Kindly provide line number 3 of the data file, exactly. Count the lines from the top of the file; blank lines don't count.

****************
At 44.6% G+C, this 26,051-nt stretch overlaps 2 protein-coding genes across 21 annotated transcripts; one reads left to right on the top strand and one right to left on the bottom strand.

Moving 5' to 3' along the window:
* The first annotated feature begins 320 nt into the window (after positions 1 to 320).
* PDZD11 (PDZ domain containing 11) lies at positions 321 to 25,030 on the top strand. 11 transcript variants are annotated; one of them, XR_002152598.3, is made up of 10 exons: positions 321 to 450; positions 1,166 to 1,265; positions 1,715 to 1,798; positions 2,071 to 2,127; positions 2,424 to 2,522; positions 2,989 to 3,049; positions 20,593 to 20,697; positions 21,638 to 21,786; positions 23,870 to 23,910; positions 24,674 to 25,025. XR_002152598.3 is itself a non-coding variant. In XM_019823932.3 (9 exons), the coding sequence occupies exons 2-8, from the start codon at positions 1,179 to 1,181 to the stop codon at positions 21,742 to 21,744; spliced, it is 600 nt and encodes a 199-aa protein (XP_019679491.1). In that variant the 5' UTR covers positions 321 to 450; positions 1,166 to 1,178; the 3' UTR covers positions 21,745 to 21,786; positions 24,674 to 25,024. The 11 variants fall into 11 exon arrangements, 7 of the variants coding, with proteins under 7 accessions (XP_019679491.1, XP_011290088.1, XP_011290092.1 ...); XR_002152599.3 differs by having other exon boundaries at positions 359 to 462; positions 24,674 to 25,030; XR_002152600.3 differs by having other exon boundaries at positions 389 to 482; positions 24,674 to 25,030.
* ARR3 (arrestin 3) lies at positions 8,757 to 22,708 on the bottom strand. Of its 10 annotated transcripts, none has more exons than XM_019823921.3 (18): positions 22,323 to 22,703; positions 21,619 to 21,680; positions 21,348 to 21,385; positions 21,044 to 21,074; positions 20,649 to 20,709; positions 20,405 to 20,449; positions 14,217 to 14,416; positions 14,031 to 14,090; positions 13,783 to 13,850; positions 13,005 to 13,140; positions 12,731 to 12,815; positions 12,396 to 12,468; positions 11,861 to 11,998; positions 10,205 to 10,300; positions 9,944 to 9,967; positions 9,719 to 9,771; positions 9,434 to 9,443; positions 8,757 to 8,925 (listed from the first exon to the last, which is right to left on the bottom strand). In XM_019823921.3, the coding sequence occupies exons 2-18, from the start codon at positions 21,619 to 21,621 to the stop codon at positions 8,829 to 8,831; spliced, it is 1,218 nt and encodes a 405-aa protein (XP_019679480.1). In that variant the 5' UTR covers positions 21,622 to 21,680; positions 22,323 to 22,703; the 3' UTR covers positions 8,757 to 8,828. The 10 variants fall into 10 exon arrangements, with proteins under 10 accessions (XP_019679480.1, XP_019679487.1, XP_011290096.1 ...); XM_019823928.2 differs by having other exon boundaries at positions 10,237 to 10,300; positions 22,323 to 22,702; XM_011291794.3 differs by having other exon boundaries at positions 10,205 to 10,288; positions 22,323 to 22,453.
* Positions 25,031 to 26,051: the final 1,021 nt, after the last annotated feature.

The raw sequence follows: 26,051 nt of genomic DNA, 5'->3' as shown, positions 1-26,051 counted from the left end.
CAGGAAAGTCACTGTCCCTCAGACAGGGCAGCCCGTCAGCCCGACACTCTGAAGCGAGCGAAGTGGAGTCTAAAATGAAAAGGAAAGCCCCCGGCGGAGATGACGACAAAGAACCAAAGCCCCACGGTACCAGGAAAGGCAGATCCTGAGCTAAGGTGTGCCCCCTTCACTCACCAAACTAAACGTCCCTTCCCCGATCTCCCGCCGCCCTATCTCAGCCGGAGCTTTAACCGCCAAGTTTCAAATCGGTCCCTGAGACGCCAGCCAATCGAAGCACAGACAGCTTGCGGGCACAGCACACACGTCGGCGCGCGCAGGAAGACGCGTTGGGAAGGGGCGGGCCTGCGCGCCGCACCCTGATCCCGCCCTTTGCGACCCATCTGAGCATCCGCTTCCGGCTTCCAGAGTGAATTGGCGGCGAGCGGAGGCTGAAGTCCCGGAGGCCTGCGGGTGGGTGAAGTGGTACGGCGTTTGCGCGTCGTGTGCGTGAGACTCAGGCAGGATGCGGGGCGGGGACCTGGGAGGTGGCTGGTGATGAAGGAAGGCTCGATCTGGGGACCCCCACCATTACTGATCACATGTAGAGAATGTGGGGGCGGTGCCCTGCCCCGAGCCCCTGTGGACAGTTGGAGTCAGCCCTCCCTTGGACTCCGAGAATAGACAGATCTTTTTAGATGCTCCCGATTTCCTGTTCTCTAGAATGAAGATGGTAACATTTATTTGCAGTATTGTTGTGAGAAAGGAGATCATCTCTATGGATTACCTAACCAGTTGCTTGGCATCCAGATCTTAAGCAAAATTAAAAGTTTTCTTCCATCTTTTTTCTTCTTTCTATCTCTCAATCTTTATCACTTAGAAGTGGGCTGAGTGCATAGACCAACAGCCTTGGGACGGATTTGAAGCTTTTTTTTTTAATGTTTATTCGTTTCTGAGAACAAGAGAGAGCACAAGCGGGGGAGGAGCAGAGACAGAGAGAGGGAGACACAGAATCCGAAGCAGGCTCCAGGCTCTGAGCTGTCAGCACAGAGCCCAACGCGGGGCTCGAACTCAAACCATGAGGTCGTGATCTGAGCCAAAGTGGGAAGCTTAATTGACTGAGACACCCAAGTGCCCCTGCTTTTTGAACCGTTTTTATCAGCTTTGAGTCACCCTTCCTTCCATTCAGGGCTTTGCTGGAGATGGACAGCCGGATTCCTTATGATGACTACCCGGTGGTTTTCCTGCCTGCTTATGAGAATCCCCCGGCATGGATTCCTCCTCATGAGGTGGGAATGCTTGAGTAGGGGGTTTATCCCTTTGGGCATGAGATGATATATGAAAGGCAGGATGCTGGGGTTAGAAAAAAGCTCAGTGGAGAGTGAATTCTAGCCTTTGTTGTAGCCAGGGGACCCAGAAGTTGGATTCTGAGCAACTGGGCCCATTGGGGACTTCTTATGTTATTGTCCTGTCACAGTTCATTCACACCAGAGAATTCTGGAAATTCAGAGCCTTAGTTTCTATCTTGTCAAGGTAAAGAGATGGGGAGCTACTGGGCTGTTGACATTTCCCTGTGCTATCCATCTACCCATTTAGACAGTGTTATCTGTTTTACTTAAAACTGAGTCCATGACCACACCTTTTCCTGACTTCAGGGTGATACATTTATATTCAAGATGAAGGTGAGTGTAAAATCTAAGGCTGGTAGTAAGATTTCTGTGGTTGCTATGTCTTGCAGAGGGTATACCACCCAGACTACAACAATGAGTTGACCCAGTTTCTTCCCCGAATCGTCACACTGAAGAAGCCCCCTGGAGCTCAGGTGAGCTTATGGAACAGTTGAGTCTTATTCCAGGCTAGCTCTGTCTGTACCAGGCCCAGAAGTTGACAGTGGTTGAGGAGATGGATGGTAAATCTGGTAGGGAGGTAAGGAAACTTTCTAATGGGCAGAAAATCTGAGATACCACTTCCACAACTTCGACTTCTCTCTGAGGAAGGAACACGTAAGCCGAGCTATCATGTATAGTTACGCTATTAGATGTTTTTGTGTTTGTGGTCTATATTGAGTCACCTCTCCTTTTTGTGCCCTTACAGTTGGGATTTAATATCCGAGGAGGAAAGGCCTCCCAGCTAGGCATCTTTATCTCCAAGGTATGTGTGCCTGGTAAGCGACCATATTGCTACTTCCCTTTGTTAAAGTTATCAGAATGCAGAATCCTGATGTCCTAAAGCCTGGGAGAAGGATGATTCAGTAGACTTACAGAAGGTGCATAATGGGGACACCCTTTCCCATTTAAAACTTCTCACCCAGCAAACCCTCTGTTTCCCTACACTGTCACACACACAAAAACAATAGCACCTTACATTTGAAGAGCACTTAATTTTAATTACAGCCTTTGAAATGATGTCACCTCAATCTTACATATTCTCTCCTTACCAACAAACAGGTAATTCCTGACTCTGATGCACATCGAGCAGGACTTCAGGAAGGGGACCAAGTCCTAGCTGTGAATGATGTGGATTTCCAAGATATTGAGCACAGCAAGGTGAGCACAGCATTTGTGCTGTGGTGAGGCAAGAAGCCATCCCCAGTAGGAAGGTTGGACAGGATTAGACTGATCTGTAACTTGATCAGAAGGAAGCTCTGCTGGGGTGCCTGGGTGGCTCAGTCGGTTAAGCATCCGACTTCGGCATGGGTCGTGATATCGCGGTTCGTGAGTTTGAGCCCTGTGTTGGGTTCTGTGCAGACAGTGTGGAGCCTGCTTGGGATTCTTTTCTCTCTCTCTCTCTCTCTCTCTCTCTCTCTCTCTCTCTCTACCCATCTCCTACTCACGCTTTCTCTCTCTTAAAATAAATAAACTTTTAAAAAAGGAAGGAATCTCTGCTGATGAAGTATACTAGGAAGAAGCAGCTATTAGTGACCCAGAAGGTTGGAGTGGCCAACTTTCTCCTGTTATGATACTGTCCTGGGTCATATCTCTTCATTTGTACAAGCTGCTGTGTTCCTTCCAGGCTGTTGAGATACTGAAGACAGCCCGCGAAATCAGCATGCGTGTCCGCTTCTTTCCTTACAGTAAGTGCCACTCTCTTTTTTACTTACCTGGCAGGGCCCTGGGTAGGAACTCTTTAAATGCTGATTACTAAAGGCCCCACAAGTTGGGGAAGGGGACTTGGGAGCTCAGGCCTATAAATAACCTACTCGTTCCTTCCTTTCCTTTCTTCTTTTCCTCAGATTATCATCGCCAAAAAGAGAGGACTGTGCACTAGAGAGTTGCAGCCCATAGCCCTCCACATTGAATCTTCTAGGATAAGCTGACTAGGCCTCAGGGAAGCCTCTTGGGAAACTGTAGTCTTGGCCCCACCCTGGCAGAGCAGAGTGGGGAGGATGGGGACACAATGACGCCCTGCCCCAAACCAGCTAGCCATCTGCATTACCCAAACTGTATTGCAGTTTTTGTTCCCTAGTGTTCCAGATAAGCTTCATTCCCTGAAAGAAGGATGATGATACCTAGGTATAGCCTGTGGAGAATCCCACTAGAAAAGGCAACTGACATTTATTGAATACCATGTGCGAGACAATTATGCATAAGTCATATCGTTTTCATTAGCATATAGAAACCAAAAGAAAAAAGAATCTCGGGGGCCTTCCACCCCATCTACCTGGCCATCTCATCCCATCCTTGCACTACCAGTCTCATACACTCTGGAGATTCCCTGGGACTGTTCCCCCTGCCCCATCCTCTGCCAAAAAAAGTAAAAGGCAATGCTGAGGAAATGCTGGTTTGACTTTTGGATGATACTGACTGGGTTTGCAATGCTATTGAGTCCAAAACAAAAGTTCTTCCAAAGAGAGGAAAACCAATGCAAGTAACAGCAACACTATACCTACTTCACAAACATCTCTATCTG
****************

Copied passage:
* The first annotated feature begins 320 nt into the window (after positions 1 to 320).